Perovic, Slobodan: Why Were Logically Distinct Theories Deemed Equivalent in Early Quantum Mechanics?

Recently, several philosophers have carefully scrutinized the key arguments pursued by physicists at the beginning of the Quantum Revolution. Based on their analysis of the physicists’ arguments, these philosophers have characterized some of the essential agreements between physicists as unsubstantiated and unjustified. Most notably, the supposed equivalence of the two competing accounts of quantum phenomena, namely V. Heisenberg’s Matrix Mechanics (MM) and E. Schrödinger’s Wave Mechanics (WM), was recently debunked by the rethinking of the history of the debate over the foundations of quantum theory.
As MM and WM differed substantially both in terms of the mathematical techniques they employed and in terms of ontological assumptions about the microphysical systems at stake, and were successful in accounting for two distinct sets of experimental results, the supposed equivalence of the two was perceived as a major breakthrough when first conceptualized.
F. A. Muller (1997), however, argues, that the agreement concerning equivalence was unjustified and that only later developments in the late 1920s and early 1930s, and especially the work of a mathematician John von Neumman (1932) provided the sound proof of equivalence, as opposed to the famous proof provided by Schrödinger (1927) and the attempts by others (Eckart; Dirac; Pauli). If this re-evaluation is true, it would imply that the wide agreement among physicists on the equivalence of two formalisms in the mid-1920s, on which further developments of the theory were critically predicated, was an unjustified, indeed an irrational, act of faith (“a myth” – Muller) on the part of the physics community.
Thus, given that even in its best moments, the practice of physics does not live up to the minimal standards of rigor, as such standards are established in the practice of logic, mathematics, and mathematical physics, one might well question the very foundations of rationality in physics.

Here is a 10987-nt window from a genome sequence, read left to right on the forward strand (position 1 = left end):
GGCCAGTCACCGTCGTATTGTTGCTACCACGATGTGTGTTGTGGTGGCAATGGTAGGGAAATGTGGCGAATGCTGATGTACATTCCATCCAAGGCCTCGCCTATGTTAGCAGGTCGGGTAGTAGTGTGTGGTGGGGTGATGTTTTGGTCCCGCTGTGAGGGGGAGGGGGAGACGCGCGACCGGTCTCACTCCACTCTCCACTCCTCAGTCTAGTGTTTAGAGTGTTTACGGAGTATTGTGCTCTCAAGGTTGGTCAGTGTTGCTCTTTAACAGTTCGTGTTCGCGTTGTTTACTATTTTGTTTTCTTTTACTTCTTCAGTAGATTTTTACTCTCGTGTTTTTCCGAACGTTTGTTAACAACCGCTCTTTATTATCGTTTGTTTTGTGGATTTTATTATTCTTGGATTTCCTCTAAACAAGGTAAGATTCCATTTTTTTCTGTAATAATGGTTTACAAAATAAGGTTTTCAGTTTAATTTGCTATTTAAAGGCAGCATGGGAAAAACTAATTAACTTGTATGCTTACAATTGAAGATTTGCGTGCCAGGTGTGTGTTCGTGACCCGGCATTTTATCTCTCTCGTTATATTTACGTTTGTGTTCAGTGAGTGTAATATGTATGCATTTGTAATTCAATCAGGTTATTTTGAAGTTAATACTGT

In response, I will argue that rationality in physics appears elusive even in its key moments only if we premise our analysis of actual scientific practice on narrow models of scientific knowledge. These models, such as that of P. Suppes (1957, 1960) used in the above-outlined analysis of the equivalence case, focus their conceptual and historical analysis on the aspects of scientific knowledge committed to the mathematical-logical analysis of the formalisms (such as MM and WM), which, although indispensable in scientific practice, may not be even the most important mark of its rationality. Such a narrowly-focused analysis is bound to miss some key aspects of the physicists’ arguments, embedded as they are in philosophical and historical contexts, contexts which must be unraveled if one is to do justice to the physicists’ thinking.
More specifically, with respect to the case of equivalence, the kind of equivalence that was pursued at a later stage by Von Neumann, and which allegedly represents a moment of lucidity in the overwhelming messiness of the development of QM, was only a one possible refinement of the previous agreement on the preliminary, yet both experimentally and conceptually sufficiently substantiated, concept of equivalence. Some of the key early experimental results demonstrated that the N. Bohr’s (1985) model of atom provides a satisfactory common ground, unifying the opposed formalisms of MM and WM in very tangible terms and setting the groundwork for further exploration of their relationship. The formal proofs were only a part of this overall effort. Only at a later stage of development were the proofs worked out in precisely the terms that the above-mentioned historical and conceptual analyses that I criticize, takes to be the subject of the agreement on equivalence of the mid-1920s. Indeed, the claim of equivalence was based on the postulates of Bohr’s model concerning the so-called stationary states (i.e., the permitted energy states) of the atom that proved to be indispensable in both formalisms, which, while formulated in different ways, turned out to be reconcilable within the framework of Bohr’s model. Thus, the 1920s agreement on equivalence appears to be a myth only if we leave out the ontological (and focus exclusively on a purely formal goal) which was shared by the physics community of that time, of providing a coherent overall model of the atom. Although the equivalence of the 1920s was provisional, it was justified in virtue of its ontological aim.

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